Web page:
This week, an Arabic billboard with a deep message denouncing Trump appeared on I-94.
Donald Trump, “can’t read this, but he is afraid of it,” the large ad says.
It is a nice gesture that grabbed headlines around the world.
However, anti-Arab and anti-Muslim sentiments run deeper than the Republican candidate’s bizarre rise to political prominence.
We say this not to defend Trump but to address the core of the issue. Denouncing Trump is easy. Challenging Islamophobia requires real, collective efforts.
The GOP nominee has made vile comments about Muslims, refugees and immigrants. His Muslim ban proposal was more extreme than any domestic anti-Muslim policy ever suggested by a serious presidential candidate.
However, Trump did not invent Islamophobia. And many of those slamming him for his bigotry today remained silent to all the blatant media and political attacks on the Muslim American community throughout the years.
What Trump did is unearth the hate and benefit from it. His numbers in the polls surged during the primaries after he called for banning Muslims from entering the United States last November.
He took advantage of the bigotry and misunderstanding that have been brewing in American society for years.
It is rather ironic that Bill Maher, for example, criticized the GOP candidate on the Muslim ban, when the comedian’s rhetoric has helped stoke the anti-Muslim wave that Trump rode all the way to the Republican nomination.
Almost a year before Trump announced his candidacy, Maher described Islam as a “mafia” that would kill you if you say the wrong thing.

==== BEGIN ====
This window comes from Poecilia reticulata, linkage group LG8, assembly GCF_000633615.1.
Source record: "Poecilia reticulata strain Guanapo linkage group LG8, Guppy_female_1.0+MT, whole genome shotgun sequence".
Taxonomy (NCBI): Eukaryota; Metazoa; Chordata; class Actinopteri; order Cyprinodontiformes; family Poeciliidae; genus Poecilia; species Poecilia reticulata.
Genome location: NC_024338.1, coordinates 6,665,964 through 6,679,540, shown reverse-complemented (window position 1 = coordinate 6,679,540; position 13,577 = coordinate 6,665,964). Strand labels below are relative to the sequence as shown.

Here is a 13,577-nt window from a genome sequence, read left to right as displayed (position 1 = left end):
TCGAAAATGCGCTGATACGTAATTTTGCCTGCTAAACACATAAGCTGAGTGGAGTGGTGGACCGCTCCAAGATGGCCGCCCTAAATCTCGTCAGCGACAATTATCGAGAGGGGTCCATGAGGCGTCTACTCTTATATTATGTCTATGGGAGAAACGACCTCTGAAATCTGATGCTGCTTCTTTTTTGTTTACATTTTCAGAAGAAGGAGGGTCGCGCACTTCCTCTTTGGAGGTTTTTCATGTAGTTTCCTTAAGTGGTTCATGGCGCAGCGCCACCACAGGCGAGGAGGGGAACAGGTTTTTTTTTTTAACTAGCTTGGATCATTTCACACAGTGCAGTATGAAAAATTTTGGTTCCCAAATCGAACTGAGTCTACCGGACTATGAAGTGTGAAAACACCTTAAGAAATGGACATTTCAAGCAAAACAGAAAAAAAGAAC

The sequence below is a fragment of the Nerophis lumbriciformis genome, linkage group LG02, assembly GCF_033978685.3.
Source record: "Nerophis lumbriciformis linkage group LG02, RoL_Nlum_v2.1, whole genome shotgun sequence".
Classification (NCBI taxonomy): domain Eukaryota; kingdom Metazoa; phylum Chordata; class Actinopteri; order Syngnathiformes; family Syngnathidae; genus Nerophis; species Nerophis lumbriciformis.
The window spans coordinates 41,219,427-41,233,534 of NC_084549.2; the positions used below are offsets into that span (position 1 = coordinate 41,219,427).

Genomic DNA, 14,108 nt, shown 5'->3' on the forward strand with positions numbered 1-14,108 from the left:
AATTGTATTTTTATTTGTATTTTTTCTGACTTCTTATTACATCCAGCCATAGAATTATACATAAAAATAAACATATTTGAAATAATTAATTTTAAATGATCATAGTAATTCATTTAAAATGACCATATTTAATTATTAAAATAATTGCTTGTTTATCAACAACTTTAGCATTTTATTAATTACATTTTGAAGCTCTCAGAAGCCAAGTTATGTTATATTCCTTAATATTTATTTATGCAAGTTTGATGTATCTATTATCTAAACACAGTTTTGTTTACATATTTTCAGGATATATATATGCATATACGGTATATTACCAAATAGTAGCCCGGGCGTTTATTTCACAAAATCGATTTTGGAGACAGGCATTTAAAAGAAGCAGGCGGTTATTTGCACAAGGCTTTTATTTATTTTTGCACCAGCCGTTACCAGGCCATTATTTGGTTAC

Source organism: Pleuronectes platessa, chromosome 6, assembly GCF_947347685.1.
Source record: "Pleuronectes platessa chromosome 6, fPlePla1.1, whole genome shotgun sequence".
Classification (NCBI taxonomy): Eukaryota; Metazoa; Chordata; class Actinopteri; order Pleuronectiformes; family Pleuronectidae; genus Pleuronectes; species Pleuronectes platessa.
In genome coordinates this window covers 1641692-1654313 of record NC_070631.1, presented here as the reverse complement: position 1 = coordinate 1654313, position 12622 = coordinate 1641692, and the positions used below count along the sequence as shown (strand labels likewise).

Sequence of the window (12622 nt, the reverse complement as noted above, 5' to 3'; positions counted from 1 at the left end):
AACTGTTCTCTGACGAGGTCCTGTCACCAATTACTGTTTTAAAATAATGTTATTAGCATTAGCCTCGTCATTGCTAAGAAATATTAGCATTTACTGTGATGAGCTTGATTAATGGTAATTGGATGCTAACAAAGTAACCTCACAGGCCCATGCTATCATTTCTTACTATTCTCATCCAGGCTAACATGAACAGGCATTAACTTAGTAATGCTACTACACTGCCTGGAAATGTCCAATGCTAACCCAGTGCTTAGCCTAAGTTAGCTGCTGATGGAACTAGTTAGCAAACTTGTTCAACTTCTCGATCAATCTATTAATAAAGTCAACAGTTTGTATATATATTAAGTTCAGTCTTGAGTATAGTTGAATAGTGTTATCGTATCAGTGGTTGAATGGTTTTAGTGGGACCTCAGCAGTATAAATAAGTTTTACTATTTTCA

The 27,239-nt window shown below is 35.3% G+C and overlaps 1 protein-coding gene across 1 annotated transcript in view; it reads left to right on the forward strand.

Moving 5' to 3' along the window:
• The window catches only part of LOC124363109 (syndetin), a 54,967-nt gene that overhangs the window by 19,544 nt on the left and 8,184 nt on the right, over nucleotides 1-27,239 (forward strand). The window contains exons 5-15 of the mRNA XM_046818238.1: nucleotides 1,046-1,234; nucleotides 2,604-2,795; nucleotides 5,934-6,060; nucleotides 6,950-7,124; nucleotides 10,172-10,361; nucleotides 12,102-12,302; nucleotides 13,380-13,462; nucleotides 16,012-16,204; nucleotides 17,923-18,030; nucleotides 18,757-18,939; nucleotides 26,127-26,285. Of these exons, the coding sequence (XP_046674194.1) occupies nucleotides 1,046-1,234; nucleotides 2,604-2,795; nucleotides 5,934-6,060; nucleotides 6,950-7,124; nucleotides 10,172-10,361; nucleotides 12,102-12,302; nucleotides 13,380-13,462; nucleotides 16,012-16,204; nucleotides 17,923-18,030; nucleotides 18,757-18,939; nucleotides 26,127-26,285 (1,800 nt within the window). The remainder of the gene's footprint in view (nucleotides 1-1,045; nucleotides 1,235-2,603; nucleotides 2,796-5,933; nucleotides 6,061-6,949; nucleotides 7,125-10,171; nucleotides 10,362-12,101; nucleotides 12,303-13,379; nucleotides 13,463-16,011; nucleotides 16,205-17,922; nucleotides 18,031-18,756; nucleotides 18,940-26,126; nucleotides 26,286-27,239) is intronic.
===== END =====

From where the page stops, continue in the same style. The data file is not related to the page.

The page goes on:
Trump was not around when seven states passed absurd bans on Sharia law, furthering the false notion that Muslims want to impose their way of life on society, which would make them a threat to the U.S. Constitution.
Trump is a product of this irrational fear, not a cause for it.
The GOP candidate does not control intelligence agencies that pursue entrapment tactics to incriminate young Muslim men on terrorism charges, making it appear that their communities are a threat to their surrounding.
For the years after 9/11 politicians only discussed Muslim communities within the frame of national security.
Even Trump’s opponent, Hillary Clinton, said Muslim communities “are on the front lines to identify and prevent attacks.” This is hardly a compliment.
All such remarks do is solidify the perception of an association between Muslim Americans and terrorism.
At this point, condemning Trump’s bigotry is as redundant as denouncing creepy clowns.
Trump looks set to lose the election. Our fellow Americans who stood for Muslims against the GOP nominee should address the sources of Islamophobia, which are rooted in White supremacy and fear of others.
It is a battle that may be more needed than ever after the election is over. Trump may lose, but his supporters who share his ideas are going nowhere and growing. With his confessed unwillingness to accept the outcome of the vote, bigots will be angrier than ever.
Americans at all level should speak out and confront prejudice — at the family’s dinner table, at places of worship, in political circles, in the media and in the ballot box, from municipal elections all the way to the top of the ticket.